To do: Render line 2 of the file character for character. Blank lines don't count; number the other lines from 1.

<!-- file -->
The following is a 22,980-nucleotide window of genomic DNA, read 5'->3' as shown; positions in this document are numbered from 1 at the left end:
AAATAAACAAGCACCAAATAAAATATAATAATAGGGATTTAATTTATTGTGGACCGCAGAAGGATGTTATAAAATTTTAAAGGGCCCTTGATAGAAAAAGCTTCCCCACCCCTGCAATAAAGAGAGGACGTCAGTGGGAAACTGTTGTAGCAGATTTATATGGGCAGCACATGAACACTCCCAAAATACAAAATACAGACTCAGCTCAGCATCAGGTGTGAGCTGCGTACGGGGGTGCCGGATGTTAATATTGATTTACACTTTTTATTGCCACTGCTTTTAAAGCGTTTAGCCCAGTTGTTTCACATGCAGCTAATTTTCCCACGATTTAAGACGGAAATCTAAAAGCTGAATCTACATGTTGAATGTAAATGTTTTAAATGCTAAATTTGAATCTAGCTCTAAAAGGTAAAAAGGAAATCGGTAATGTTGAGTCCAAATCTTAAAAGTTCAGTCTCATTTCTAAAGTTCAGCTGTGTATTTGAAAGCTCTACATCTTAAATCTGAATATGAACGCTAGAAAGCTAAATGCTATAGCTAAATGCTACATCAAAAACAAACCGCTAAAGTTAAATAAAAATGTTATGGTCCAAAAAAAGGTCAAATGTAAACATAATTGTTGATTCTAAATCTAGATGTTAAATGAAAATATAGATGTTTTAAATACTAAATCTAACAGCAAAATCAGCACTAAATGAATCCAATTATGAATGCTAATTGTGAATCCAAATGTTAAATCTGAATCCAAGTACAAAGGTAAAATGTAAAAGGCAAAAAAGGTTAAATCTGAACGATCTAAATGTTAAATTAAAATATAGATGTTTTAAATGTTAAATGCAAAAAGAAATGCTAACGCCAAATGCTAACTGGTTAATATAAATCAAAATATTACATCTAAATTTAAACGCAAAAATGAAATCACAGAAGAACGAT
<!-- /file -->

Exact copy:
AAATAAACAAGCACCAAATAAAATATAATAATAGGGATTTAATTTATTGTGGACCGCAGAAGGATGTTATAAAATTTTAAAGGGCCCTTGATAGAAAAAGCTTCCCCACCCCTGCAATAAAGAGAGGACGTCAGTGGGAAACTGTTGTAGCAGATTTATATGGGCAGCACATGAACACTCCCAAAATACAAAATACAGACTCAGCTCAGCATCAGGTGTGAGCTGCGTACGGGGGTGCCGGATGTTAATATTGATTTACACTTTTTATTGCCACTGCTTTTAAAGCGTTTAGCCCAGTTGTTTCACATGCAGCTAATTTTCCCACGATTTAAGACGGAAATCTAAAAGCTGAATCTACATGTTGAATGTAAATGTTTTAAATGCTAAATTTGAATCTAGCTCTAAAAGGTAAAAAGGAAATCGGTAATGTTGAGTCCAAATCTTAAAAGTTCAGTCTCATTTCTAAAGTTCAGCTGTGTATTTGAAAGCTCTACATCTTAAATCTGAATATGAACGCTAGAAAGCTAAATGCTATAGCTAAATGCTACATCAAAAACAAACCGCTAAAGTTAAATAAAAATGTTATGGTCCAAAAAAAGGTCAAATGTAAACATAATTGTTGATTCTAAATCTAGATGTTAAATGAAAATATAGATGTTTTAAATACTAAATCTAACAGCAAAATCAGCACTAAATGAATCCAATTATGAATGCTAATTGTGAATCCAAATGTTAAATCTGAATCCAAGTACAAAGGTAAAATGTAAAAGGCAAAAAAGGTTAAATCTGAACGATCTAAATGTTAAATTAAAATATAGATGTTTTAAATGTTAAATGCAAAAAGAAATGCTAACGCCAAATGCTAACTGGTTAATATAAATCAAAATATTACATCTAAATTTAAACGCAAAAATGAAATCACAGAAGAACGAT